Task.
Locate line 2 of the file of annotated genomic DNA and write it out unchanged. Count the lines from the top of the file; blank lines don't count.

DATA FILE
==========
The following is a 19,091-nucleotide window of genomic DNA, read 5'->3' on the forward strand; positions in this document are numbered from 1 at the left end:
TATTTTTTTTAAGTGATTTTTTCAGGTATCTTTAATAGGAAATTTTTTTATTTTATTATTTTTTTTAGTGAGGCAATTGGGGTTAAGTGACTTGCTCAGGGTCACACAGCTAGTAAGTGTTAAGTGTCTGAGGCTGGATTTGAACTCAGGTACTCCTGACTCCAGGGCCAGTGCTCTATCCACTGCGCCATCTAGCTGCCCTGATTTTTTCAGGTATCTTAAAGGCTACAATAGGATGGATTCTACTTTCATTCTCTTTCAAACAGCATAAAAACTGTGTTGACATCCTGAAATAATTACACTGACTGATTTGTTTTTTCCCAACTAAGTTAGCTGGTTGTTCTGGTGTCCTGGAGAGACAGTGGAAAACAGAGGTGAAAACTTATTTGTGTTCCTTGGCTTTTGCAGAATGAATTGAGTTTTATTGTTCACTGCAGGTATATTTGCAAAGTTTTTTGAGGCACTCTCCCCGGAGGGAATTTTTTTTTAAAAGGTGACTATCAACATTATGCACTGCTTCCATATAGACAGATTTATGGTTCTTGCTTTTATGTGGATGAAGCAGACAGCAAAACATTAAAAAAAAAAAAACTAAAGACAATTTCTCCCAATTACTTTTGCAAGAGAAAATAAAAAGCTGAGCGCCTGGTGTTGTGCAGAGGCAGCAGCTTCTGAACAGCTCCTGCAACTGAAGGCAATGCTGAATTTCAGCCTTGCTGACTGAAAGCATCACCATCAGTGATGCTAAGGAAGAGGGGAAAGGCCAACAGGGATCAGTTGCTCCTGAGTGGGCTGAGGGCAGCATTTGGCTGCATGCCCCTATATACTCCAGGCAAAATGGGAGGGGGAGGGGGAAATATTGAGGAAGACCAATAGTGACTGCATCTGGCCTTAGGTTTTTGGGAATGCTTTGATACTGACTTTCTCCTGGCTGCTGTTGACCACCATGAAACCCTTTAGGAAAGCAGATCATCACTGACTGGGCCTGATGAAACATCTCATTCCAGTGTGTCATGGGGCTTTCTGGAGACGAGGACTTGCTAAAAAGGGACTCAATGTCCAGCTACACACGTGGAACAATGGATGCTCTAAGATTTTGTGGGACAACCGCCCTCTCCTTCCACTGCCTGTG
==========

TATTTTTTTTAAGTGATTTTTTCAGGTATCTTTAATAGGAAATTTTTTTATTTTATTATTTTTTTTAGTGAGGCAATTGGGGTTAAGTGACTTGCTCAGGGTCACACAGCTAGTAAGTGTTAAGTGTCTGAGGCTGGATTTGAACTCAGGTACTCCTGACTCCAGGGCCAGTGCTCTATCCACTGCGCCATCTAGCTGCCCTGATTTTTTCAGGTATCTTAAAGGCTACAATAGGATGGATTCTACTTTCATTCTCTTTCAAACAGCATAAAAACTGTGTTGACATCCTGAAATAATTACACTGACTGATTTGTTTTTTCCCAACTAAGTTAGCTGGTTGTTCTGGTGTCCTGGAGAGACAGTGGAAAACAGAGGTGAAAACTTATTTGTGTTCCTTGGCTTTTGCAGAATGAATTGAGTTTTATTGTTCACTGCAGGTATATTTGCAAAGTTTTTTGAGGCACTCTCCCCGGAGGGAATTTTTTTTTAAAAGGTGACTATCAACATTATGCACTGCTTCCATATAGACAGATTTATGGTTCTTGCTTTTATGTGGATGAAGCAGACAGCAAAACATTAAAAAAAAAAAAACTAAAGACAATTTCTCCCAATTACTTTTGCAAGAGAAAATAAAAAGCTGAGCGCCTGGTGTTGTGCAGAGGCAGCAGCTTCTGAACAGCTCCTGCAACTGAAGGCAATGCTGAATTTCAGCCTTGCTGACTGAAAGCATCACCATCAGTGATGCTAAGGAAGAGGGGAAAGGCCAACAGGGATCAGTTGCTCCTGAGTGGGCTGAGGGCAGCATTTGGCTGCATGCCCCTATATACTCCAGGCAAAATGGGAGGGGGAGGGGGAAATATTGAGGAAGACCAATAGTGACTGCATCTGGCCTTAGGTTTTTGGGAATGCTTTGATACTGACTTTCTCCTGGCTGCTGTTGACCACCATGAAACCCTTTAGGAAAGCAGATCATCACTGACTGGGCCTGATGAAACATCTCATTCCAGTGTGTCATGGGGCTTTCTGGAGACGAGGACTTGCTAAAAAGGGACTCAATGTCCAGCTACACACGTGGAACAATGGATGCTCTAAGATTTTGTGGGACAACCGCCCTCTCCTTCCACTGCCTGTG